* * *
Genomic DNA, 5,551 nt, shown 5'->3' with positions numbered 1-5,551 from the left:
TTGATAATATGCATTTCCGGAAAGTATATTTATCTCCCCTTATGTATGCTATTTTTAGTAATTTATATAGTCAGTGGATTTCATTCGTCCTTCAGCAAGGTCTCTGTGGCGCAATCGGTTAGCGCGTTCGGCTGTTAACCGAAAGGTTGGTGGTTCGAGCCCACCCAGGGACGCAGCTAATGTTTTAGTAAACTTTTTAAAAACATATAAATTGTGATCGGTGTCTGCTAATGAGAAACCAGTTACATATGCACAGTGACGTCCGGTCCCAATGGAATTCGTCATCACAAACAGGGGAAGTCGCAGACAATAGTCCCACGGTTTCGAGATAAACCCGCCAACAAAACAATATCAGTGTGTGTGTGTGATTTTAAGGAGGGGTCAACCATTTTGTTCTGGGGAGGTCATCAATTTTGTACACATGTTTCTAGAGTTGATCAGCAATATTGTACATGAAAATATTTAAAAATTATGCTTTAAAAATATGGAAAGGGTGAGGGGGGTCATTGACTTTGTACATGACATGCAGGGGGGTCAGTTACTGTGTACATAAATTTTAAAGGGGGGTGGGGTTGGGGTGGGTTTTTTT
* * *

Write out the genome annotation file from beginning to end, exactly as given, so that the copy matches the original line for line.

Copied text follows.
Genomic DNA, 5,551 nt, shown 5'->3' with positions numbered 1-5,551 from the left:
TTGATAATATGCATTTCCGGAAAGTATATTTATCTCCCCTTATGTATGCTATTTTTAGTAATTTATATAGTCAGTGGATTTCATTCGTCCTTCAGCAAGGTCTCTGTGGCGCAATCGGTTAGCGCGTTCGGCTGTTAACCGAAAGGTTGGTGGTTCGAGCCCACCCAGGGACGCAGCTAATGTTTTAGTAAACTTTTTAAAAACATATAAATTGTGATCGGTGTCTGCTAATGAGAAACCAGTTACATATGCACAGTGACGTCCGGTCCCAATGGAATTCGTCATCACAAACAGGGGAAGTCGCAGACAATAGTCCCACGGTTTCGAGATAAACCCGCCAACAAAACAATATCAGTGTGTGTGTGTGATTTTAAGGAGGGGTCAACCATTTTGTTCTGGGGAGGTCATCAATTTTGTACACATGTTTCTAGAGTTGATCAGCAATATTGTACATGAAAATATTTAAAAATTATGCTTTAAAAATATGGAAAGGGTGAGGGGGGTCATTGACTTTGTACATGACATGCAGGGGGGTCAGTTACTGTGTACATAAATTTTAAAGGGGGGTGGGGTTGGGGTGGGTTTTTTT